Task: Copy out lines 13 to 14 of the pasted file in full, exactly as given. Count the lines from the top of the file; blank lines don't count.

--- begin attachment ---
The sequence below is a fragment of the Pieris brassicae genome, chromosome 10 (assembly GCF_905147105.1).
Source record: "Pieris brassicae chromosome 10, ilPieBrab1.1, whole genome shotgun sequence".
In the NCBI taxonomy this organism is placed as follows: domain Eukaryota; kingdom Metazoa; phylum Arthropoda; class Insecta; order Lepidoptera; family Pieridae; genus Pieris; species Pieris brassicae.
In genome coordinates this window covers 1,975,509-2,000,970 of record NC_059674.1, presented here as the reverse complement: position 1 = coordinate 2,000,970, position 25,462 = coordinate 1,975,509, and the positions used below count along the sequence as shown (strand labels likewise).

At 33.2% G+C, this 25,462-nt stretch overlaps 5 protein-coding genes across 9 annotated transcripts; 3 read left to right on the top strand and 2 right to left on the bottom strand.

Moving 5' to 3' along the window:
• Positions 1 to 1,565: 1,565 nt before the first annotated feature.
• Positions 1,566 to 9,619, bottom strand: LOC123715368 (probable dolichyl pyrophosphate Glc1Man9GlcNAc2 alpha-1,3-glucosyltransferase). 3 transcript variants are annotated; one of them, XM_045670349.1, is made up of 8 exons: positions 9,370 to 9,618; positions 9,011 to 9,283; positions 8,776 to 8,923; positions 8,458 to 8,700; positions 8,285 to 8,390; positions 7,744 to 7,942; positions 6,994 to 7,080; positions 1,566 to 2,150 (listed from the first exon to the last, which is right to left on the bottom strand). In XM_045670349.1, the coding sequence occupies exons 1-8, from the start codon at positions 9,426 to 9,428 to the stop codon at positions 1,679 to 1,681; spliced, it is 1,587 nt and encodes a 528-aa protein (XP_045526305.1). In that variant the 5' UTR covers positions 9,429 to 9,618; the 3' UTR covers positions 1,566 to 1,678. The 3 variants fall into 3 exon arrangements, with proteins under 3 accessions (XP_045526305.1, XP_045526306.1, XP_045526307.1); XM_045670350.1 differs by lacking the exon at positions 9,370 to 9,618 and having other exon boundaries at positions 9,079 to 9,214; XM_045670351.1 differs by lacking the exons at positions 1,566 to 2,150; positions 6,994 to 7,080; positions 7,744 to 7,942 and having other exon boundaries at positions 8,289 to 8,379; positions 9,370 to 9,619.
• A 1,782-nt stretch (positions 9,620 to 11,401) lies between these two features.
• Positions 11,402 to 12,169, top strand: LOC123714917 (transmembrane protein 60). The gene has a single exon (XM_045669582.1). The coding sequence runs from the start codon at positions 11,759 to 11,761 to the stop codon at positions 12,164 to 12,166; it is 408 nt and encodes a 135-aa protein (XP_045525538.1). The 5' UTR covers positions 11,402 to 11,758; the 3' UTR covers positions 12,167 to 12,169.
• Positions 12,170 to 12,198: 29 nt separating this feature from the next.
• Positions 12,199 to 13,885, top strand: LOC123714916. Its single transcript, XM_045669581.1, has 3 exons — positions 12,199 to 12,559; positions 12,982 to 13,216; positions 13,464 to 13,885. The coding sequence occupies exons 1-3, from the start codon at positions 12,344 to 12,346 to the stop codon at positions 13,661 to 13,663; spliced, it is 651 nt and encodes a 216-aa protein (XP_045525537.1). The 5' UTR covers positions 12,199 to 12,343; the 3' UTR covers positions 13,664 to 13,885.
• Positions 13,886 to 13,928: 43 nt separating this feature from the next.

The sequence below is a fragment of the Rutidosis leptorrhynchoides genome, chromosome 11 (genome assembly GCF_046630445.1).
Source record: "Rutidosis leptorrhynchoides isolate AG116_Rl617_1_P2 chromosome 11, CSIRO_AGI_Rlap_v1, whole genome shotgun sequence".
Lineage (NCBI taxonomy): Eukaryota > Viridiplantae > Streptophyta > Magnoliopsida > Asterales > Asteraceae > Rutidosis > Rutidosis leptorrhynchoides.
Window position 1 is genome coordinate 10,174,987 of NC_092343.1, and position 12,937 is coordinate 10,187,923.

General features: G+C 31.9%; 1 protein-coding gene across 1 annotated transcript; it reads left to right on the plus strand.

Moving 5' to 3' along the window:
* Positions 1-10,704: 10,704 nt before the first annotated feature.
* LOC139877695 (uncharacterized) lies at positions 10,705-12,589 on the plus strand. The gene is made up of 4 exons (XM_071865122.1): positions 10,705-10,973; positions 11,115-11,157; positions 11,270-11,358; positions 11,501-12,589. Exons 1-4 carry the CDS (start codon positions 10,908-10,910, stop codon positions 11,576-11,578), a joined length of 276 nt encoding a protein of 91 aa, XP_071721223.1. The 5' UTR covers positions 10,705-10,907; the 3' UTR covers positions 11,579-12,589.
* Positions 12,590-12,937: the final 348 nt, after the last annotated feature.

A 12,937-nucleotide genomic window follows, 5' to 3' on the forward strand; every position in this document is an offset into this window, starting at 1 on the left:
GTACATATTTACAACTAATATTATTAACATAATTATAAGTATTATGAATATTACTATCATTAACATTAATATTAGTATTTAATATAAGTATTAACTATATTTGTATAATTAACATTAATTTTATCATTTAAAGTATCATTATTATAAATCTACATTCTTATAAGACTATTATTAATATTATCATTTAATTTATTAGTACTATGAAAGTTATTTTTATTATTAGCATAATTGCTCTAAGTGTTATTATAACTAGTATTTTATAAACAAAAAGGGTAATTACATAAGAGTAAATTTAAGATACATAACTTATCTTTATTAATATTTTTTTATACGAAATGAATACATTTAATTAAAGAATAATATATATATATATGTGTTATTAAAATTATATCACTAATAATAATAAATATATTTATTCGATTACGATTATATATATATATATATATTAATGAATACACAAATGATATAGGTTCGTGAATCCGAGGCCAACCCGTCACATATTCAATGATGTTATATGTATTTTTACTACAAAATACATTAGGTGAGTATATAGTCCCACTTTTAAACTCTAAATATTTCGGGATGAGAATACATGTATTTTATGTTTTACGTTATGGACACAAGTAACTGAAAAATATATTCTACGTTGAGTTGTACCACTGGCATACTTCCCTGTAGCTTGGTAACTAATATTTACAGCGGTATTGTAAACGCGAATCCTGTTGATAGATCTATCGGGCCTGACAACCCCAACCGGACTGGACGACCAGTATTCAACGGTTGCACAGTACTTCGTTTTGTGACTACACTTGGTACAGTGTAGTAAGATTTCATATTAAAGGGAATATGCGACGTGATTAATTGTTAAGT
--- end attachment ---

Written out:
• Positions 13,886 to 13,928: 43 nt separating this feature from the next.

The sequence below is a fragment of the Rutidosis leptorrhynchoides genome, chromosome 11 (genome assembly GCF_046630445.1).